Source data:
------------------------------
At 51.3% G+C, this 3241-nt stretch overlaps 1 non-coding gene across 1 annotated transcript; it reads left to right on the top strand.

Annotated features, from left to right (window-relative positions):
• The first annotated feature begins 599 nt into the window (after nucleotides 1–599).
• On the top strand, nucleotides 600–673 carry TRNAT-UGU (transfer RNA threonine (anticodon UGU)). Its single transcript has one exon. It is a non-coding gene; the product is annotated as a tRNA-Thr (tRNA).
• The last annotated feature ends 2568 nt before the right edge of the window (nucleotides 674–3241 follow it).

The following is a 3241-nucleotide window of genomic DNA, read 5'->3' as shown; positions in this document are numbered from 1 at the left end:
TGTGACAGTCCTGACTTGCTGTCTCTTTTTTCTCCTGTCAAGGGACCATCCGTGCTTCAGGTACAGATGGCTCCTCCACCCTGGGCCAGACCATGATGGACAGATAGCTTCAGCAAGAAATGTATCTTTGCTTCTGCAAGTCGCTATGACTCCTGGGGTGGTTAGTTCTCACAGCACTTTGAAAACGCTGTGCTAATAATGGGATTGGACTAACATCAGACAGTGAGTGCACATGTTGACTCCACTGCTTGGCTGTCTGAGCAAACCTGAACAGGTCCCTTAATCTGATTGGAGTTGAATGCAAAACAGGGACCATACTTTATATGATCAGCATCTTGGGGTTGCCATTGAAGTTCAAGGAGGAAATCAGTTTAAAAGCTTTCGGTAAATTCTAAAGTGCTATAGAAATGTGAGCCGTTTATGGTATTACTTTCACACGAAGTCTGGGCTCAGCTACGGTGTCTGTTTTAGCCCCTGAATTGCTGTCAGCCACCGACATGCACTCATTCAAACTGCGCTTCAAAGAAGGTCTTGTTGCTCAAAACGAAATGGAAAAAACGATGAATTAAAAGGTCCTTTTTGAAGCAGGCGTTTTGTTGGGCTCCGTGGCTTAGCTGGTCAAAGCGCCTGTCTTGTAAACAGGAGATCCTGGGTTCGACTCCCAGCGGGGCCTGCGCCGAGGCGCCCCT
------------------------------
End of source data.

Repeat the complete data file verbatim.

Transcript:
At 51.3% G+C, this 3241-nt stretch overlaps 1 non-coding gene across 1 annotated transcript; it reads left to right on the top strand.

Annotated features, from left to right (window-relative positions):
• The first annotated feature begins 599 nt into the window (after nucleotides 1–599).
• On the top strand, nucleotides 600–673 carry TRNAT-UGU (transfer RNA threonine (anticodon UGU)). Its single transcript has one exon. It is a non-coding gene; the product is annotated as a tRNA-Thr (tRNA).
• The last annotated feature ends 2568 nt before the right edge of the window (nucleotides 674–3241 follow it).

The following is a 3241-nucleotide window of genomic DNA, read 5'->3' as shown; positions in this document are numbered from 1 at the left end:
TGTGACAGTCCTGACTTGCTGTCTCTTTTTTCTCCTGTCAAGGGACCATCCGTGCTTCAGGTACAGATGGCTCCTCCACCCTGGGCCAGACCATGATGGACAGATAGCTTCAGCAAGAAATGTATCTTTGCTTCTGCAAGTCGCTATGACTCCTGGGGTGGTTAGTTCTCACAGCACTTTGAAAACGCTGTGCTAATAATGGGATTGGACTAACATCAGACAGTGAGTGCACATGTTGACTCCACTGCTTGGCTGTCTGAGCAAACCTGAACAGGTCCCTTAATCTGATTGGAGTTGAATGCAAAACAGGGACCATACTTTATATGATCAGCATCTTGGGGTTGCCATTGAAGTTCAAGGAGGAAATCAGTTTAAAAGCTTTCGGTAAATTCTAAAGTGCTATAGAAATGTGAGCCGTTTATGGTATTACTTTCACACGAAGTCTGGGCTCAGCTACGGTGTCTGTTTTAGCCCCTGAATTGCTGTCAGCCACCGACATGCACTCATTCAAACTGCGCTTCAAAGAAGGTCTTGTTGCTCAAAACGAAATGGAAAAAACGATGAATTAAAAGGTCCTTTTTGAAGCAGGCGTTTTGTTGGGCTCCGTGGCTTAGCTGGTCAAAGCGCCTGTCTTGTAAACAGGAGATCCTGGGTTCGACTCCCAGCGGGGCCTGCGCCGAGGCGCCCCT